Applying the modeling framework developed in aim 2, we will study the molecular consequences of certain oncogenic transformations (e.g. driven by ALK, TCL1, or Myc). Specifically, we will investigate the correspondence between the intra-cellular regulation and the observed escape from homeostasis on the cellular and tissue level.

Aim 4

Last but not least, we will provide bioinformatical and statistical services within CONTROL-T to support the exploration, processing, analysis, and functional integration of high-throughput data, such as next-generation sequencing (NGS) data.

Preliminary Data

The group of Ingo Roeder has been working in the field of mathematical modeling of different biological systems, with a focus on stem cell organization and the treatment of (chronic myeloid) leukemia, for more than ten years (see also These activities comprise the theoretical analysis of clonal competition phenomena related to gene therapeutic applications of hematopoietic stem cells.

More recently, T cells dynamics have become another research focus. In this context, we developed a new mathematical model of T-cell homeostasis. The major entities in this model are T-cell clones, defined by their T-cell receptor (TCR) and T-cell niches. The biological (molecular) counterpart of our conceptual T-cell niche is a particular profile of self-peptides presented by MHC molecules on antigen presenting cells. The T-cell niches provide resources that T cells need for survival and proliferation. These resources are limited, therefore, inducing a resource competition of the clones.

The model is able to reproduce the experimentally observed pattern of stable polyclonality in an unperturbed T-cell system. In order to systematically evaluate an oncogenic situation, we divided the T-cell population into a „healthy“ and a „pre-leukemic“ sub-population, each with its own specific set of model parameter values. For a description of the technical details we refer to our corresponding (open access) publication (Gerdes et al., 2013). In the following, we will briefly summarize the key results of our modeling approach:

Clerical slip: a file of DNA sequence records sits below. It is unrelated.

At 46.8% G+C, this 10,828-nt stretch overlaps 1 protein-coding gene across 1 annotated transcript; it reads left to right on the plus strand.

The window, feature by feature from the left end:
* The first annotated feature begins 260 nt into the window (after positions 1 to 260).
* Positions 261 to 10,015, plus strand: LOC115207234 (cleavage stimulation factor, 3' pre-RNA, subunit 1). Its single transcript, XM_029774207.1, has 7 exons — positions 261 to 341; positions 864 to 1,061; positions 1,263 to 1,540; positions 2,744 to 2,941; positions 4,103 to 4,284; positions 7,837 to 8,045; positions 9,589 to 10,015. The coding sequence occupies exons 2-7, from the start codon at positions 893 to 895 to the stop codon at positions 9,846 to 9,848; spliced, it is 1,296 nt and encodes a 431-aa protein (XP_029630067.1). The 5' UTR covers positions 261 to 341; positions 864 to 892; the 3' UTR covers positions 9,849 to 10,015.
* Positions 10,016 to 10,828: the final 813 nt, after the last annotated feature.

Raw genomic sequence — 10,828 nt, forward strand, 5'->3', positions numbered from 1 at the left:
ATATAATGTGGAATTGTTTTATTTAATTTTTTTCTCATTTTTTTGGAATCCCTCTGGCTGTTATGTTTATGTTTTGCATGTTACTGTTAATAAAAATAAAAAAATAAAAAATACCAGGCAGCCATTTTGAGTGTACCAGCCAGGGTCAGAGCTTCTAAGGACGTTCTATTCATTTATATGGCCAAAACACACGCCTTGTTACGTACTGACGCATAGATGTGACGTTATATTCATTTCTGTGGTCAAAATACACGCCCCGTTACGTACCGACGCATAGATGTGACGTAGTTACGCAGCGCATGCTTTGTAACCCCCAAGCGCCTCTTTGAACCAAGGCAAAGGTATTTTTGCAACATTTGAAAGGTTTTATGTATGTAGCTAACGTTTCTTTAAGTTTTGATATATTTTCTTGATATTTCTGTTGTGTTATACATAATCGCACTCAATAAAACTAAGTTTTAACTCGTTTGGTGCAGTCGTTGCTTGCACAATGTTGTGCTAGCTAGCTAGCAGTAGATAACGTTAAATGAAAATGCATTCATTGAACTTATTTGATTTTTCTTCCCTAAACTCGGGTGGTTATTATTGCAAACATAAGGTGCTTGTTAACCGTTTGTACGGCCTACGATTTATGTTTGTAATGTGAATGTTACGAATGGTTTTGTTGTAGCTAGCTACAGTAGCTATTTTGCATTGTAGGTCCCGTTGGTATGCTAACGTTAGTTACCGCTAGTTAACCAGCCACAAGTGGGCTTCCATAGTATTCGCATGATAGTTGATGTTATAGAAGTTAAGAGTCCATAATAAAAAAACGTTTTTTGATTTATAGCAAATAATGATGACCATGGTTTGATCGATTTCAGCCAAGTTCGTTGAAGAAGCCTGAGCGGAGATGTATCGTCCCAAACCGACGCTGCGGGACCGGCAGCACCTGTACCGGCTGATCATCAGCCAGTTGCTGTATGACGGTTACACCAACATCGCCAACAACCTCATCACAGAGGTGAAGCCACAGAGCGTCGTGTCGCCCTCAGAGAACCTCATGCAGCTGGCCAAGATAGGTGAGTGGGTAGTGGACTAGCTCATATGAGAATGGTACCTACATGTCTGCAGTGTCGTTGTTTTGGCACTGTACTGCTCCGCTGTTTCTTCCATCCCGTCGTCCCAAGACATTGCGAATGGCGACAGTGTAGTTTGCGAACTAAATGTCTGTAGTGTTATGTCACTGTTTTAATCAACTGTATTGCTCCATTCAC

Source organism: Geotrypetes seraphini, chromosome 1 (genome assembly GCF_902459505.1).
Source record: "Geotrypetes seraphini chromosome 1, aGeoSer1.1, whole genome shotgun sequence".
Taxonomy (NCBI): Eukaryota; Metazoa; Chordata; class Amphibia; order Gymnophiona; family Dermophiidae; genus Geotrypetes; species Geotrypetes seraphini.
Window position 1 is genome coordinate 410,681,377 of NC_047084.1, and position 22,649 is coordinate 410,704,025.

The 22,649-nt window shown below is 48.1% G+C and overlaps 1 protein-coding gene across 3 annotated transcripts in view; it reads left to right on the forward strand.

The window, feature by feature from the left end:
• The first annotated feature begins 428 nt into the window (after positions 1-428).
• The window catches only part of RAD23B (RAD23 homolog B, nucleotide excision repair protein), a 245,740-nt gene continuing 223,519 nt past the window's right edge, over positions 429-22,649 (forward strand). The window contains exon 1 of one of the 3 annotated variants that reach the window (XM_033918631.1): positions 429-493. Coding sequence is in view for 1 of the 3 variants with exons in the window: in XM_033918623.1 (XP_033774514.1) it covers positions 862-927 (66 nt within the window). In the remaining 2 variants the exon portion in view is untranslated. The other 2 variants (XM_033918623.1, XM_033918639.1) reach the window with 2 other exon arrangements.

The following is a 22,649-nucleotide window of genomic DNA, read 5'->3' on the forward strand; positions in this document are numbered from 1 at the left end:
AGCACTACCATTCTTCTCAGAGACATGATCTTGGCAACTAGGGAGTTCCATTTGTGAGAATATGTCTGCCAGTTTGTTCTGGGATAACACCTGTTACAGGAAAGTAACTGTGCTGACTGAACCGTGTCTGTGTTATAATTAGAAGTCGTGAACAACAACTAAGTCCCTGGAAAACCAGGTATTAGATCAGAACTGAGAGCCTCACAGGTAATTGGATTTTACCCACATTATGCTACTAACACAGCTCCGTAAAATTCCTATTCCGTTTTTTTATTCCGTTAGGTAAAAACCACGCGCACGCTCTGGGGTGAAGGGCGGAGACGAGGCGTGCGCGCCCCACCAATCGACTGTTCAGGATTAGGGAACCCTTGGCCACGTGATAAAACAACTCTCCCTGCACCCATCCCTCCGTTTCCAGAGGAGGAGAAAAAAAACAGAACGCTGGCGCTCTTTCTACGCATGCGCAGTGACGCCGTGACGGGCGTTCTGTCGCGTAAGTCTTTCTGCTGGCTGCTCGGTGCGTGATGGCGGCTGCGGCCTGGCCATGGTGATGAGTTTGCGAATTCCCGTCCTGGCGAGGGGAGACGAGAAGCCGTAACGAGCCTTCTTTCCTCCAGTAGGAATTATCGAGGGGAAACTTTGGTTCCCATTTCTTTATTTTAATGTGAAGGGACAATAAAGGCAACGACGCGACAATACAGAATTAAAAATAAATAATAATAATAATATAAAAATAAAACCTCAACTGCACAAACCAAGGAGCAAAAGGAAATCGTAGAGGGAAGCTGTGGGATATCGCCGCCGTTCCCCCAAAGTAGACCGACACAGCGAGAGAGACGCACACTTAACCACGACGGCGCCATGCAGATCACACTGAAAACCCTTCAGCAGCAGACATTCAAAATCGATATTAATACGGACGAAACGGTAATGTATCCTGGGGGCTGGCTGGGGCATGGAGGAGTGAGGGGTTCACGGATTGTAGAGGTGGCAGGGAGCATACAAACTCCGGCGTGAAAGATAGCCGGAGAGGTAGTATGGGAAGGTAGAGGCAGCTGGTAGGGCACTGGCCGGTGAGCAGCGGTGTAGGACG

The central aim was to answer the question, whether competition of T-cell clones for TCR-related niche resources is a potential mechanism to control the outgrowth of transformed, pre-leukemic T cells. Specifically, we wanted to use our mathematical model to consistently explain the experimental observation that T cells transduced with oncogenes are forming a leukemia in the monoclonal situation, whereas a polyclonal system of T cells is able to control the outgrowth of a leukemia (Fig.1, Newrzela et al. Leukemia 2012).

Using a systematic screen of model parameters (which identified a confined region of consistent parameters), we could show that niche competition is indeed a candidate mechanism that can explain the described phenomenology. Specifically, our model results suggest that decreased TCR avidities (i.e. a down-regulation of TCR-mediated control mechanisms and/or impairment of intracellular TCR signaling) together with a (partial) independence from niche-mediated growth signals in pre-leukemic cells is a potential mechanistic explanation for the observed protective effect of a polyclonal system.

Figure 3 shows a selection of simulation results for the monoclonal and the polyclonal situation. For more details we again refer to our corresponding (open access) publication (Gerdes et al., 2013).

Pic 15 Fig. 3 from Gerdes et al., Front. Immunol. 2013